• And remember people.

      The Condor SS is about the size of a Crosman 1077. A bit bigger. And I’m sure the Texan is much longer.

      I think they got the Condor SS right. Especially in .25 caliber. At 950 fps with JSB 33.95’s the Condor SS is quiet. Way more quiet than a standard velocity .22 rimfire round. And almost quiter than a 710 fps 40 grain CCI quiet round.

      Add up the energy and the sound oftheround and accuracy. The Condor SS pretty much always in many wayswinsoutover the .22 rimfire round m.


  7. The sheer length of the full-length Texan always gets me. Reminds me of blackpowder or early smokeless powder rifles (Mosin-Nagant 91/30, Long Lees, Gewehr 1888s and their ilk)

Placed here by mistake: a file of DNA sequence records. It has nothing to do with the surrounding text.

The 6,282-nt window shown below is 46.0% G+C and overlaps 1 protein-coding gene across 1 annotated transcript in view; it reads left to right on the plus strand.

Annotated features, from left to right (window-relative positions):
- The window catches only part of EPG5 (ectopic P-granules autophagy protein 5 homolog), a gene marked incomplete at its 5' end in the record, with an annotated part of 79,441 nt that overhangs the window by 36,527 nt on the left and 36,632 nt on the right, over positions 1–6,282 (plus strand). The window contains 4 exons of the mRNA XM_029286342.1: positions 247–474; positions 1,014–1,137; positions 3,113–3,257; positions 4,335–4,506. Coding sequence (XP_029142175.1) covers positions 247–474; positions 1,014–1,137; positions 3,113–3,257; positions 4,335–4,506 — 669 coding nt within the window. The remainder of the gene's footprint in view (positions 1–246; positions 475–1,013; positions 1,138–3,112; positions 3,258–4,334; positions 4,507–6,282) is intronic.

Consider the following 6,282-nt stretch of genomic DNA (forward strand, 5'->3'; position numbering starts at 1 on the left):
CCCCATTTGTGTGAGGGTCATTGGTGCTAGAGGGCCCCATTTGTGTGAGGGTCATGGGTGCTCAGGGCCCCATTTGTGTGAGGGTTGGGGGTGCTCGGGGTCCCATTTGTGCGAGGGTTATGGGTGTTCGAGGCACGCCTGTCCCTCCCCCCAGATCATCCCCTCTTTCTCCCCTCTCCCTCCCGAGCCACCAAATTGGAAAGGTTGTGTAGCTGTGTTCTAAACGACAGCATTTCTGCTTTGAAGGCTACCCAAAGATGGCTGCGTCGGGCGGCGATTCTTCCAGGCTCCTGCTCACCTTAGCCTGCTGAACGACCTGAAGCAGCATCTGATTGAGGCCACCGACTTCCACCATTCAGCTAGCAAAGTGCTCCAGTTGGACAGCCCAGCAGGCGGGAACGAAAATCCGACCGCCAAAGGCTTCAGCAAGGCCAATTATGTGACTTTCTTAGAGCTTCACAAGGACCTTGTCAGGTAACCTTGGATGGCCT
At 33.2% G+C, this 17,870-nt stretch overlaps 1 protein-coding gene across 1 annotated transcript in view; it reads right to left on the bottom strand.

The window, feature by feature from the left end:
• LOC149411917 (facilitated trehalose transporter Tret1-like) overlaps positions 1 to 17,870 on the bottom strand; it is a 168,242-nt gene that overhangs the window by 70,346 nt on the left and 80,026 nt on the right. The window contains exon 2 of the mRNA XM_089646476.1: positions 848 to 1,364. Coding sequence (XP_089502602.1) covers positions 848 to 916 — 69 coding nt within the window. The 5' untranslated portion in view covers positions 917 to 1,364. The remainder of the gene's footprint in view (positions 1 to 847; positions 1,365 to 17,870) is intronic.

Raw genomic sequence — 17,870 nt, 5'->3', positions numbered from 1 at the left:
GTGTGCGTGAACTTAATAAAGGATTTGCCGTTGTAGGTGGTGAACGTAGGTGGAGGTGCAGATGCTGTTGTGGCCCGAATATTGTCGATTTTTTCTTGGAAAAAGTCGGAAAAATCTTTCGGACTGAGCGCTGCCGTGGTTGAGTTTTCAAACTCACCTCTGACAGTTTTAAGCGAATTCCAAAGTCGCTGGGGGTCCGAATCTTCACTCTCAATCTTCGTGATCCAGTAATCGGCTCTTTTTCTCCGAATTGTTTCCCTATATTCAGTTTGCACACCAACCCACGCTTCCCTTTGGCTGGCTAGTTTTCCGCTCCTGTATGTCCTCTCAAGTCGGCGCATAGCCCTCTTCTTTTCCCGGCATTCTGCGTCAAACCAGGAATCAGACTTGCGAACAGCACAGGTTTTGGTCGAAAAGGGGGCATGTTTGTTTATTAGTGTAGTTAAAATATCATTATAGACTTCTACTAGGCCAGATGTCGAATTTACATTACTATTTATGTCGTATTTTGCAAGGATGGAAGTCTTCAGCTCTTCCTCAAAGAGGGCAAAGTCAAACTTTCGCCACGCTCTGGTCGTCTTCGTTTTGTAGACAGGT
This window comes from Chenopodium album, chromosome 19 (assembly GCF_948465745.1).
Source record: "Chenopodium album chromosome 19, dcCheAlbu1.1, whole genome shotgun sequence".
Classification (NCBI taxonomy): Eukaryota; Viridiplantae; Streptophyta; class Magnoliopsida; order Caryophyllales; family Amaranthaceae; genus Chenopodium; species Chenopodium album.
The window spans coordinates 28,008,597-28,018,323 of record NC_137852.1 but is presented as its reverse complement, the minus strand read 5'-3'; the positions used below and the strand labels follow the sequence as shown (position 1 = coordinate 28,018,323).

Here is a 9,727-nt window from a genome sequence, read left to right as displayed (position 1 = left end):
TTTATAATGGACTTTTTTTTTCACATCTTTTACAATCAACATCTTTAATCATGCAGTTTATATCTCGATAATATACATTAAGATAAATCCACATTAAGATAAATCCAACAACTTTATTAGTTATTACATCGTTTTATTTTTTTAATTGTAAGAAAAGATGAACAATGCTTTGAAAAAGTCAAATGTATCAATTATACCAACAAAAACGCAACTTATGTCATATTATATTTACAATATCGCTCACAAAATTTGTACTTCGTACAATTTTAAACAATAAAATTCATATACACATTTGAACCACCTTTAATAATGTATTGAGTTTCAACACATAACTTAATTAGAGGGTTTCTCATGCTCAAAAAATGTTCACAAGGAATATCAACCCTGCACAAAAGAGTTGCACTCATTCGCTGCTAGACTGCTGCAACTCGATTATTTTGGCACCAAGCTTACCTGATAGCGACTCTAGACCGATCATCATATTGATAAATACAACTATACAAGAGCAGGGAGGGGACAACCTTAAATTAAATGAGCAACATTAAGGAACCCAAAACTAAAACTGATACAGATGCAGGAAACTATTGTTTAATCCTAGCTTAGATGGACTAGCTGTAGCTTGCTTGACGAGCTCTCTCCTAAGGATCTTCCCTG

• Chanman,

      I looked it up. 45″ for the Texan. My M-rod in RAI stock with the 6 position fully extended goes 45″ too. The Red Wolf with the 6 3/4″ Hugget added, comes in at 51″.

      Chris


      • The 1888 is 49″ with a barrel length of 29.1″ for the 1888 and 49.6″/30.2″ for the Long Lee as well, so very much in the ballpark.

        But I think the real question is… who’s going to come out with a bayonet lug for the Texan so that a 16″ M1905 bayonet can be used to keep those tusky boars at bay?



  8. Shootski ,

    Very interesting , Dennis makes some nice rifles . I believe he was a tool and die maker by trade . I met him at the TX Airgun show in 2014 . Nice man and a ton of knowledge ! A former employee here had a 30 cal Quackenbush that was very accurate with the 130 gn RN .

    Gene Salvino


Leave a Reply